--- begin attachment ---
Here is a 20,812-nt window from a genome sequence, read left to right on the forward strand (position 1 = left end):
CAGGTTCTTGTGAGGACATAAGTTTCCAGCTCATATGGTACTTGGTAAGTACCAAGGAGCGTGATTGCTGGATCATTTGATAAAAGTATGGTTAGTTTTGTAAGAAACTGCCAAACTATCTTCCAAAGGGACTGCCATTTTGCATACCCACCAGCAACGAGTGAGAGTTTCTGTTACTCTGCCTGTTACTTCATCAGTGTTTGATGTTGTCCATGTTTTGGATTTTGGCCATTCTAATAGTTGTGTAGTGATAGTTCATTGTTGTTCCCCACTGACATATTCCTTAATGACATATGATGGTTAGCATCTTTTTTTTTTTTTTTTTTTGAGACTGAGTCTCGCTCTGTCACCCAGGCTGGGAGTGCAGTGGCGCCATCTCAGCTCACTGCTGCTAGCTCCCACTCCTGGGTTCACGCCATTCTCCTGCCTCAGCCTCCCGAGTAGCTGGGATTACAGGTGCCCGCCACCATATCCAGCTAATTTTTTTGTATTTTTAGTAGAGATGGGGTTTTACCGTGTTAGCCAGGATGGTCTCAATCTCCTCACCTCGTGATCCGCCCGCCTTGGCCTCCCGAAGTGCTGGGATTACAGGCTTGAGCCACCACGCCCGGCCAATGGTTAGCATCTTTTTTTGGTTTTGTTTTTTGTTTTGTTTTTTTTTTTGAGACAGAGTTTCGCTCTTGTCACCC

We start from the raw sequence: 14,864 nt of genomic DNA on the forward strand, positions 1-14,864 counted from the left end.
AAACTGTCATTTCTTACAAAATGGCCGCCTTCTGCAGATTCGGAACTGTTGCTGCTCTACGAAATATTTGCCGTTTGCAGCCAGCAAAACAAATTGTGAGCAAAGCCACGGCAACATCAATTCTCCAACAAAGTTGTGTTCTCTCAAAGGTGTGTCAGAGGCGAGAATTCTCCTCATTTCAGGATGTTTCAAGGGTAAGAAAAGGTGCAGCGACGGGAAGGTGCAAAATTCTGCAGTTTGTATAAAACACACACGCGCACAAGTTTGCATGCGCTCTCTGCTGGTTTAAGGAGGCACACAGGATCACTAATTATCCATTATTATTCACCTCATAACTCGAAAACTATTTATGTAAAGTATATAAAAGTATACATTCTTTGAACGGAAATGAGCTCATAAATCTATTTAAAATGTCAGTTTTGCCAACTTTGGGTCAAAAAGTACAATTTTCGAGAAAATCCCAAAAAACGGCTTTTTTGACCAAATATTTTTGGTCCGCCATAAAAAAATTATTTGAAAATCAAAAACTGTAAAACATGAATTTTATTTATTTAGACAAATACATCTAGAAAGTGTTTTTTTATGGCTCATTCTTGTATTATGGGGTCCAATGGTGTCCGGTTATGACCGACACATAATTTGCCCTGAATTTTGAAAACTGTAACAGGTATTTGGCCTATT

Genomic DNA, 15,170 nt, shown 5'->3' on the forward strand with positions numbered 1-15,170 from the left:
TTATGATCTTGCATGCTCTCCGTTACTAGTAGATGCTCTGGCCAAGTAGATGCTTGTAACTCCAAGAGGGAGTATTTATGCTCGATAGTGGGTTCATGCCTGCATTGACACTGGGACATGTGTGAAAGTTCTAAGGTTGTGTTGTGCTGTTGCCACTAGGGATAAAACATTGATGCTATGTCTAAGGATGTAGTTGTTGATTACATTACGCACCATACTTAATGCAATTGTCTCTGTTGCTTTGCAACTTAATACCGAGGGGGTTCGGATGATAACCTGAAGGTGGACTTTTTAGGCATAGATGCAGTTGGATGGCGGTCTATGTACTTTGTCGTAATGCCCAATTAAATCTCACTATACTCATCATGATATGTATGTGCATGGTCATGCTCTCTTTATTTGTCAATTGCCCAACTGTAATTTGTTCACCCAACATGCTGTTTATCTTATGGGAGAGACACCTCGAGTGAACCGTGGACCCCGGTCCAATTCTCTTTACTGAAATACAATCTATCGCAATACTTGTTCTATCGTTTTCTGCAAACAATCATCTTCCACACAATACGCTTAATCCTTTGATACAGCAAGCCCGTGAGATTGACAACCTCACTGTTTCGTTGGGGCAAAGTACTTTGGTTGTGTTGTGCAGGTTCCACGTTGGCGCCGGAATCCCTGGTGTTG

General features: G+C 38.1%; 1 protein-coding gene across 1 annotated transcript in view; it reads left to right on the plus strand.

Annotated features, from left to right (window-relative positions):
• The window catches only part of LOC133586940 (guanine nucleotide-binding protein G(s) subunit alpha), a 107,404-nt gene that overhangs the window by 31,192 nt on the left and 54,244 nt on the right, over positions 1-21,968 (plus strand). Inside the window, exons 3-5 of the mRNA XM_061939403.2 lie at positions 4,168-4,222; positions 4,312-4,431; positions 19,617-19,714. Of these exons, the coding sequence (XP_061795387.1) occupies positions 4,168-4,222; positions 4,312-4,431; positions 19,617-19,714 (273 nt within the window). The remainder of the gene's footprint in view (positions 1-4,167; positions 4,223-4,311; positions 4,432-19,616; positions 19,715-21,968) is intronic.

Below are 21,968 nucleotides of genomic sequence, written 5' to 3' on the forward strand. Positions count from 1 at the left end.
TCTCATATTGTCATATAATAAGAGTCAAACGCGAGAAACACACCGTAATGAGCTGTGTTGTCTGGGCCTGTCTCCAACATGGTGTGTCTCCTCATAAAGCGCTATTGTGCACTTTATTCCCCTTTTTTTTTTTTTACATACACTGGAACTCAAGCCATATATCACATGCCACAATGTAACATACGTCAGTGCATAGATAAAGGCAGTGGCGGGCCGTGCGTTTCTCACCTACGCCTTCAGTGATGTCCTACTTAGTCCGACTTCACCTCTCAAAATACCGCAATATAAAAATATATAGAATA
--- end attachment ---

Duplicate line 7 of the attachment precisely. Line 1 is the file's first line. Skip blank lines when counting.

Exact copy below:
General features: G+C 38.1%; 1 protein-coding gene across 1 annotated transcript in view; it reads left to right on the plus strand.